So the other night I gave it another shot, using some of the same elements but starting from scratch with most of it.  Version 3.0 is the best yet, and the only one I’ve yet felt completely happy with.

TDS New 3

Version 2.0 had obscured the burning tower part of the background image, which I didn’t like.  Thinking back, I realized that of the original background, that eerily burning citadel is the only thing that really stands out as being fantasy in any way, and it also evoked the feel of the book more than any other part of the cover.  Like any good noir story, The Doktor’s Spyglass features its fair share of tragedy, destruction, and death, and the burning tower represents that in a dramatic way.

The only parts of the original cover that remain are the tower and the silhouette of Thijis, which has been fleshed out and detailed a bit to help it blend into its surroundings.  The ragged edge to his coat also indicates that he’s been through some shit.  The object in his hand is, I think, more clearly a gun (if perhaps a slightly alien silhouette–this is a fantasy realm, after all.  They don’t have Glocks).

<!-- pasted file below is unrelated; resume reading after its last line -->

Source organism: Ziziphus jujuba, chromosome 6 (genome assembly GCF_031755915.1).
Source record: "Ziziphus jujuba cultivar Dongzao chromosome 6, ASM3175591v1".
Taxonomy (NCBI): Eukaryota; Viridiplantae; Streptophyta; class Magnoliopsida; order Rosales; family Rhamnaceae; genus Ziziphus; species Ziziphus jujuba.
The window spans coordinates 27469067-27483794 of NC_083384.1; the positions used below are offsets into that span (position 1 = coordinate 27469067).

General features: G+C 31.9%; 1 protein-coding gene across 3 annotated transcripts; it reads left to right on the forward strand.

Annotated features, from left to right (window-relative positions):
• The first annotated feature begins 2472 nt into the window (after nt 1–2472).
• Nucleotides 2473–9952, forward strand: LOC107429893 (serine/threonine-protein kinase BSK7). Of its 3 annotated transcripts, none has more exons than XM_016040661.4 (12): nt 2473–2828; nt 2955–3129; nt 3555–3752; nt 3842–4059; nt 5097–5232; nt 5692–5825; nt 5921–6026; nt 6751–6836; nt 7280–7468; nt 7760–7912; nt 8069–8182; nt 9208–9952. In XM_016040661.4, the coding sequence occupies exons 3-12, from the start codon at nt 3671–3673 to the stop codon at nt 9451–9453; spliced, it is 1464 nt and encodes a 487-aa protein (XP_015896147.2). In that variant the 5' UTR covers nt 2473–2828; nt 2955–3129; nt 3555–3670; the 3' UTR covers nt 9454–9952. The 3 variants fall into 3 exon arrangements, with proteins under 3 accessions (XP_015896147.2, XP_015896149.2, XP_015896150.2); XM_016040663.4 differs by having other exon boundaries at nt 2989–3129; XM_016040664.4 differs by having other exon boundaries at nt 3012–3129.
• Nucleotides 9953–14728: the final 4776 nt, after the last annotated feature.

A significant portion of the book takes place underground, in the Oridosi Undercity, and it occurred to me that the cover ought to convey that somehow.  I liked the chthonic feeling the surrounding arches gave the scene, and they certainly convey “fantasy” to the reader.  Another new element is the amber sea and the spots of abstract light at the bottom of the image, which look like they’re flooding the chamber.  This is a direct reference to the main magical element of the novel, a magical plane called the Phiros, which is often described as an “amber sea.”

Finally, I chose a new font.  While still clearly Victorian, its dramatic design, particularly when coupled with the amber stone pattern overlay and a little embossing, definitely has a more “fantasy” feel to it.

Every cover I design is a learning process, just as every day I spend writing is.  I’m happy with what I’ve done with the latest version of this cover, but who knows how I’ll feel a month from now?  The great thing about a service like Wattpad and the people that use it is that they’re all about trying new things.